Letter from Thomas Jervey to Charles Drayton

  • Image 01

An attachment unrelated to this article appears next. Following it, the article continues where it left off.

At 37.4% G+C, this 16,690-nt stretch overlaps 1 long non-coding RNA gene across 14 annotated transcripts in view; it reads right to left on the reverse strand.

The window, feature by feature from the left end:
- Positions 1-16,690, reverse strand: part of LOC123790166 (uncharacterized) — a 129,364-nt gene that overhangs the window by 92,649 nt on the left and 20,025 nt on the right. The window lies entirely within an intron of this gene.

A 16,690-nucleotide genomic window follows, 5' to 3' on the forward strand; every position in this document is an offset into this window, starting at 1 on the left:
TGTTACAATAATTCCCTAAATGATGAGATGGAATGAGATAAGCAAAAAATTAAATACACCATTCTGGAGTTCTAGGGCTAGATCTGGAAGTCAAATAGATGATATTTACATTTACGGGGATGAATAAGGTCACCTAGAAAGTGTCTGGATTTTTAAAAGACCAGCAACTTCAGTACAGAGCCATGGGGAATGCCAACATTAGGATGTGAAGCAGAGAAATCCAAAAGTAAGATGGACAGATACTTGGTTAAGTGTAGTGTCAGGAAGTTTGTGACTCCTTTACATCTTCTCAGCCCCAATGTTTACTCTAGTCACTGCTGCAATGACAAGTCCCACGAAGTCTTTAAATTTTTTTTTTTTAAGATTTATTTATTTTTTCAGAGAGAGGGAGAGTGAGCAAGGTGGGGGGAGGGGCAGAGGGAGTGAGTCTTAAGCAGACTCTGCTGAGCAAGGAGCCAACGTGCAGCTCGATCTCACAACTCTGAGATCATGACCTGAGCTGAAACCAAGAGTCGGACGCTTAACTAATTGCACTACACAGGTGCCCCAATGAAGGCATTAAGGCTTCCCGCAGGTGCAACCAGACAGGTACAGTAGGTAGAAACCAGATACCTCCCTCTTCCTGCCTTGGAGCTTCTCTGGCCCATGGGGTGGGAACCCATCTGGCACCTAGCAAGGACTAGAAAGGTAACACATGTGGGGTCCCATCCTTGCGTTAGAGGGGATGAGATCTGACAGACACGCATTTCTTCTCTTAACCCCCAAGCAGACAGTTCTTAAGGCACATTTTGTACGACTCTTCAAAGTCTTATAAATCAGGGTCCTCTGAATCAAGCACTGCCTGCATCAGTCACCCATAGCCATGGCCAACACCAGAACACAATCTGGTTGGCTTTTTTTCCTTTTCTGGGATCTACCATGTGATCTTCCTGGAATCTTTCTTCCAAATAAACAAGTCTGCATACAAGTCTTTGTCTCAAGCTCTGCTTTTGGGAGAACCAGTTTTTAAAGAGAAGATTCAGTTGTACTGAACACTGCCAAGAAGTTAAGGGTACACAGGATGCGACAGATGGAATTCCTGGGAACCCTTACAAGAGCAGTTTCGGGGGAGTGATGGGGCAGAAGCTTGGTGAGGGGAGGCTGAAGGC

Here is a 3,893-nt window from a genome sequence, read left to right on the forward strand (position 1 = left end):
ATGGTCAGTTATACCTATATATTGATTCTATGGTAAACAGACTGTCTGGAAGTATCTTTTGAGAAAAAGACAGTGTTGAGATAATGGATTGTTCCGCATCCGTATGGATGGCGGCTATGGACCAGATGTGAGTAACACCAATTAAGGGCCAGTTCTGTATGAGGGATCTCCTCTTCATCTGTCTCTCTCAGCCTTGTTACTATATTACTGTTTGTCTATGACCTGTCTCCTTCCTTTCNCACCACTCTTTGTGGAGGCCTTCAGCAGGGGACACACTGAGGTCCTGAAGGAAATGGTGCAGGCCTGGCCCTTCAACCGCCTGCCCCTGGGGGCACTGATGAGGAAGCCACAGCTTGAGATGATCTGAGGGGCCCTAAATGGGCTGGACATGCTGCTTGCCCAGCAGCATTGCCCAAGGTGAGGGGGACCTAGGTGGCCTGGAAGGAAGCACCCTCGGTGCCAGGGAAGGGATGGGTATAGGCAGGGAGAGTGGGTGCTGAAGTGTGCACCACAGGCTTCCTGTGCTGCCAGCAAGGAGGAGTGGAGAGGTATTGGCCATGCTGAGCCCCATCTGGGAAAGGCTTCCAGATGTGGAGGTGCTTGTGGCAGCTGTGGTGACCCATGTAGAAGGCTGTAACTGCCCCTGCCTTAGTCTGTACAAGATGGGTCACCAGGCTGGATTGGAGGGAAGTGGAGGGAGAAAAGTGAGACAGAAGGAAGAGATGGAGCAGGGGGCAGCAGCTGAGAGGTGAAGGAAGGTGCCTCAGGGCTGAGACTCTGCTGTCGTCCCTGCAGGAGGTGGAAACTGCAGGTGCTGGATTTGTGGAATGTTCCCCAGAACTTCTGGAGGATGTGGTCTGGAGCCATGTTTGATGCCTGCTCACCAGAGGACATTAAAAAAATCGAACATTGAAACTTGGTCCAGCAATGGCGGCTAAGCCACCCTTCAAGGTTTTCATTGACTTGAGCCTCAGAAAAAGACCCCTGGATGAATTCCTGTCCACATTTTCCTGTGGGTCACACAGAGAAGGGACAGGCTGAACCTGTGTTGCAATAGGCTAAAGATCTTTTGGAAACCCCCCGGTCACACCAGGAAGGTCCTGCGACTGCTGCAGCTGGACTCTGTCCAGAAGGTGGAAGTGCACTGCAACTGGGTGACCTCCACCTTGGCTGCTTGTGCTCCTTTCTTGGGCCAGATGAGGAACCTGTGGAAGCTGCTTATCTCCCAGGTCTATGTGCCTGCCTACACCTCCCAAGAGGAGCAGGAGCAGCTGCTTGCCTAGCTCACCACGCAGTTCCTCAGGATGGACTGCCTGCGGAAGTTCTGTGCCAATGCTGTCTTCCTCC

Philadelphia Sept.[September] 16th 1857 Dear Colonel-- I must indeed apologize to you for my having written to you, before, but you with readily excuse me when I inform you that I have been as busy in making love that I have [illegible due to crease and tear in paper] of minor importance-- news flies so swiftly and there are so many busy bodies in the world who meddle with their neighbours business, that I suppose you had before this heard of my engagement. Yes my dear friend I am very happy in professing the love of or[sic] most divine Creature-- a Miss Elisabeth Thomas -- a young lady belonging to Burlington N.[New] Jersey -- but that happiness; as yet overcast with uneasiness -- Her Grandmother to whom I was entire strangers, when, I made my intentions known to her, was so awestruck that her Granddaughter should make an engagement without her Consent, with an entire stranger; she said she would not hear of such a thing-- it should never have her sanction. She must first hear more particularly of my family [and] Character, before she could even know of such a thing-- therefore- poor Piliginlic was forbid visiting or even seeing the object of his affections.. But no impediment stands in the way of lovers- we see one another every Sunday at Church, three times a day [and] between services walk into the Country. In the week end days thanks to attending my [illegible] in Philadelphia -- driving which time we correspond in cog: with such other. She is a soul beauty, dark Hair -- dark Hazel eyes, nearly black -- handsome figure-- about 5 of 5 in.[inches] in height -- as [haity?] -- I don't knows[sic] under what planet I was from, but the idea of a handsome girl loving an ugly fellerer[sic] like myself-- tis to my astonishing bud my love [and] attention with make amends for my looks-- I am however son of Hen [Henrietta]. She says death only should part us [and] she says She would follows[sic] me vai fin a moreurt[sic] to the alter but I wish not to be so precipitates. i will wait [and] see if I can't get round the [end of page one] old Grandmother first. I have been quite I should say very highly honoured by her. She has commissioned the Baptist minister in Burlington to inform himself of my Connections [and] Character. He visits Philadelphia for that object [and] called on my friends have to ask concerning me whether he has satisfied himself on to that point or no. I am unable to say-- the Old Lady told that she should not marry me But She says she will, [and] She is mistress of her own acting her mother being afraid that we will we would go secretly to our of the parsons in the town for that purpose, sent round to of them Cautioning them not to marry us. One evening having met Elisabeth on the [Green?] Bank by the river side -- we proposed going over to Bristol -- she was dressed in White exactly as a bride, sound of the good people having seen us afraid a report that we were going to get [married?] -- our returning the Grandmother was in a trembling fidget, she asked first-- thing if we were married. I of course told her the truth -- No! She seemed to be wonderfully relieved. She then requested me to be seen no more by her granddaughter -- but i never could bring myself to deny myself that happiness-- I see her as often as I can -- [and] wen we do not meet after a week absence -- that beautiful song "Have we met too soon to part" constantly reoccurs to my mind -- But I try to banish it from my mind when with her -- But when we part, too sensibly do I feel the fatal truth. You will say that it is a very romantic affair -- but I think agree I[sic] knows the reality. Have you heard from Lowel-- How does he like his situation -- How does our friend Payne do -- I suppose you are constantly together the last of the [Quarto?]. Little did I think four weeks before my departure I should be in Philadelphia to be married to under go what I have done. However it is all for the best that we should not be [end of page two] always together. Should taste of the bitter as well as the sweets of Courtship. I shall yet be happy -- as long as we are constant to each other. She says to what ever part of the world I go or whatever may be my lot. she will gladly follow me the time is not far distant [and] I trust when I will be able [and] have this [felicity?] to introduce to my Charleston Mrs Thomas D. Jervey. When that time arrives I shall be content [and] happy [and] not before. I will [illegible due to tear in the page] however if I find that they there is no way of getting round the Old Lady. I will runaway with her get married [and] this she may make the most of it. Have you seen my friend [illegible] lately. How is he. Does he ever speak of me. I love how more than a brother. I have [illegible] from infancy looked upon him as such. I would do anything in the world for him. I wish that you were more intimate. it [would] give me infinite pleasure I have obtained a [illegible due to tear in the page] as Book Keeper [and] tout ensemble is an extensive Danger [illegible due to tear in the page] Refinery here. [Henford?] I am always pretty well employed I am not over [and] above [tile?] at any rate. There was no other situation open [and] I have made a virtue of necessity. I will get very well paid -- [and] after being here sometime [and] getting acquainted with the business I don"t[sic] know but what things will work to my advantage-- it is a very lucrative business...... Have the Miss Mc returned from Greenville, is my friend George Strik pursuing Miss Anna -- with his attentions; -- What did the folk think of my abrupt departure. Do our folks miss me much. How seen this regularly at Church I suppose. I would wish that you would visit them sometime. How you as yet decided what you intend to turn your attention to - do write me all about it I feel quite interested in all your [illegible] -- How is Mr. Merlow getting on has he still Continue business. Has his wife returned from Nassau -- Do write me often -- In the hope of hearing soon from your I remain your friend Thomas D. Jervey [end of page three] [written vertically in the center of the page] single [in different ink] 23 [stamp] Philad Pa Sep 17 Mr. Charles Drayton care of Miss Gibbes, Warring [and] Johnston [far left in smaller letters] mail [large lettes in the center] Charleston, So. Car. [South Carolina] [end of page four]